These vertebrae are hinged with facet joints that guide their movement and provide stability. They are cushioned from one another by intervertebral discs. These shock absorbers consist of a soft, gelatinous nucleus surrounded by a tough, elastic outer casing. In addition to the three sections of the spine that move, there are nine fused vertebrae. Five of these bones form the sacral region, which attaches to the pelvis. The remaining four vertebrae make up the coccyx, often referred to as the tailbone. In a healthy spine the 33 vertebrae form a natural "S" curve. A hollow passage through the vertebrae, known as the spinal canal, leads from the top cervical vertebrae down thorough the sacral region. This passage protects the millions of delicate nerves that form the spinal cord" from damage. Since the spinal cord is the main "information trunk" to your brain, a back problem that involves even a few of these nerves could cause pain or numbness in other areas of your body. Severe damage to your spinal cord could result in paralysis or even death.

Types of Back Problems

Because the lumbar and cervical regions of the spine are so flexible, these areas are particularly vulnerable to injury. In fact most people will end up hurting the lumbar region of their backs at some point in their lives. The resulting pain can be anything from a persistent dull ache to a sudden, sharp stabbing or stinging sensation. Strained muscles and sprained ligaments are the most common causes of back pain. With proper treatment these injuries usually heal within a few weeks. Back pain like this that lasts less than three months is considered to be an "acute" condition. When back pain persists or frequently reoccurs, it is considered to be "chronic". Chronic back pain may indicate that something is wrong with the spine itself. 

"Ruptured" or "herniated" discs are the most common type of spinal injury. Although sometimes referred to as a "slipped" disk, intervertebral discs don’t really pop out from between the vertebrae. What actually happens is that the outer, elastic part of the disk ruptures, and the gelatinous nucleus protrudes into the spinal canal putting pressure on the spinal cord. This causes severe back pain… and since the spinal cord is directly involved, there is often numbness or pain in other parts of the body as well.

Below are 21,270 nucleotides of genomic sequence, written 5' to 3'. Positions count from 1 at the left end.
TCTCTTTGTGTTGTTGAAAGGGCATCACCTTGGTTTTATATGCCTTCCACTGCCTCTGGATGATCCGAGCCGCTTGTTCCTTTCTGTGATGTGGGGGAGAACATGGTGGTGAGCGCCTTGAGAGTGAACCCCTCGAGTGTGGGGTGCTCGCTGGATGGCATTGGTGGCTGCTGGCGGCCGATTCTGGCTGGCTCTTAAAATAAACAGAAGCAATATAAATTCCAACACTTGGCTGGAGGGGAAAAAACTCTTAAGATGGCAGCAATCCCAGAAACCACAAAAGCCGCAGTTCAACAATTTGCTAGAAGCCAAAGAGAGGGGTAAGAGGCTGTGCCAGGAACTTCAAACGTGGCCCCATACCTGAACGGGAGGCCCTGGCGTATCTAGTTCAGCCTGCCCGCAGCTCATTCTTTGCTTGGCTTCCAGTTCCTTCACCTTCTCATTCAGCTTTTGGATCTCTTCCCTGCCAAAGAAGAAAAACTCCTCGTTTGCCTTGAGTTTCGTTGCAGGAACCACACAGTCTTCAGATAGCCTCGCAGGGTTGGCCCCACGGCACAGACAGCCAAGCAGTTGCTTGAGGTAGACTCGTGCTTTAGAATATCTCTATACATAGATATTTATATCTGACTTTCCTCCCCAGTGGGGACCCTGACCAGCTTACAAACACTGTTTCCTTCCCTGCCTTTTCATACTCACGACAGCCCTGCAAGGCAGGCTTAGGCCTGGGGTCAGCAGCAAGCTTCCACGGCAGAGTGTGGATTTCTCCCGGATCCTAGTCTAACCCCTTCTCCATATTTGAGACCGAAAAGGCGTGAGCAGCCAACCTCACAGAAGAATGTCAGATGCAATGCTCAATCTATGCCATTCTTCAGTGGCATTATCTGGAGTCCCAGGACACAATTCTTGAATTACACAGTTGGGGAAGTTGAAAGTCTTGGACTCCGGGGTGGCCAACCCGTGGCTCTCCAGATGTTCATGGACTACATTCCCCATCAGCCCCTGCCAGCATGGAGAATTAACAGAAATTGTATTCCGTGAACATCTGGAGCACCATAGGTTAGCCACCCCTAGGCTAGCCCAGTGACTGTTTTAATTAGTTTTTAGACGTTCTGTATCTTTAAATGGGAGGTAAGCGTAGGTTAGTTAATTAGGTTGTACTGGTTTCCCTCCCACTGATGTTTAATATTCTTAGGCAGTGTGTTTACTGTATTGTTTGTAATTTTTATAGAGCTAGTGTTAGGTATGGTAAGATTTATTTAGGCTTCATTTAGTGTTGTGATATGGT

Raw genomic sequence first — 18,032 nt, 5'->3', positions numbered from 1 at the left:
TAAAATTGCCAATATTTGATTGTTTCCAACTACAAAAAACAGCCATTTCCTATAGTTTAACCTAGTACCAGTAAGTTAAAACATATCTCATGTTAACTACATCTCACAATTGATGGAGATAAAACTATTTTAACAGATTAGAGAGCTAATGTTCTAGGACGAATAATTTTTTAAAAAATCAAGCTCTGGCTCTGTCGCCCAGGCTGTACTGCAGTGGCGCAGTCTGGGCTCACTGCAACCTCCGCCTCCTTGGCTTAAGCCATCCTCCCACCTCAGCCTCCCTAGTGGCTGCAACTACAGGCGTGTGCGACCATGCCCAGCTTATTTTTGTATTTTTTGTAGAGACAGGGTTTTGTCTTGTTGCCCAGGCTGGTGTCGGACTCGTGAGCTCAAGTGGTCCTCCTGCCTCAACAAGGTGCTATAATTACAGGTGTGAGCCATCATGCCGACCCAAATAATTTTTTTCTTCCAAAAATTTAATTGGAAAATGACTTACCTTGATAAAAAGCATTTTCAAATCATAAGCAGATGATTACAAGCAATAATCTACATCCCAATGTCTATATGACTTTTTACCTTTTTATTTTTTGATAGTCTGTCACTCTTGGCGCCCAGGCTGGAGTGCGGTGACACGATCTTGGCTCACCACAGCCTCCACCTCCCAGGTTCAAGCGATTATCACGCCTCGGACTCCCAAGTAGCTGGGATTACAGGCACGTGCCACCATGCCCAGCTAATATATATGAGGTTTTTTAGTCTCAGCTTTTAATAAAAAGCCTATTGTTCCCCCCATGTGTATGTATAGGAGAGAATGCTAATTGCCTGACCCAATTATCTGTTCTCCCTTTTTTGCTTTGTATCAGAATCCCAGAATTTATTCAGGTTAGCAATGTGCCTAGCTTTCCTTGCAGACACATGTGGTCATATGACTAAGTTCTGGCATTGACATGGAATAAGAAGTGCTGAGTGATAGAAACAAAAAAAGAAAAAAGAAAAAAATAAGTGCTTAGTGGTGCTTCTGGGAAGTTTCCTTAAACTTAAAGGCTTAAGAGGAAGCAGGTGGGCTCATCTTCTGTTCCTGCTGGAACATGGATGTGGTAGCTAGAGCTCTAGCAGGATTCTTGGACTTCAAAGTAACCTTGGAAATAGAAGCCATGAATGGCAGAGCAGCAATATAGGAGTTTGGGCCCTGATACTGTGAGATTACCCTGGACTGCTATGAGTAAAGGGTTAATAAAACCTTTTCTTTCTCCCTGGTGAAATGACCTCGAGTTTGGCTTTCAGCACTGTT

Most disc ruptures occur to the lower two discs in the lumbar region. This is because they are subjected to more "heavy lifting" than any other discs in the spine. However, herniated discs can also occur in the cervical region. Often, these injures are due to "whiplash." Whiplash is caused by any sudden jolt, such as a car accident, that violently throws the head backwards. Properly treated, herniated discs usually heal by themselves, without the need for surgery. But it can take several years for a disc to fully heal.

Diseases that Affect the Back

Back pain can also be a symptom of one of the many chronic diseases that affect the spine. These include:

  • Spinal Stenosis a condition where the spinal canal narrows and pushes on the spinal cord
  • Osteoporosis which causes loss of bone throughout the skeleton including the spine 
  • And Arthritis which is the most common disease to affect the back

Actually, "arthritis" is a general term for over 100 "rheumatoid disorders," which are characterized by pain and stiffness of the back or joints. Some types of arthritis cause inflammation in the lining of the joints while others result in loss of cartilage, overgrowth of bone or bone spurs. Although arthritis can affect people at any age (even children), it is most common in people who are over 50.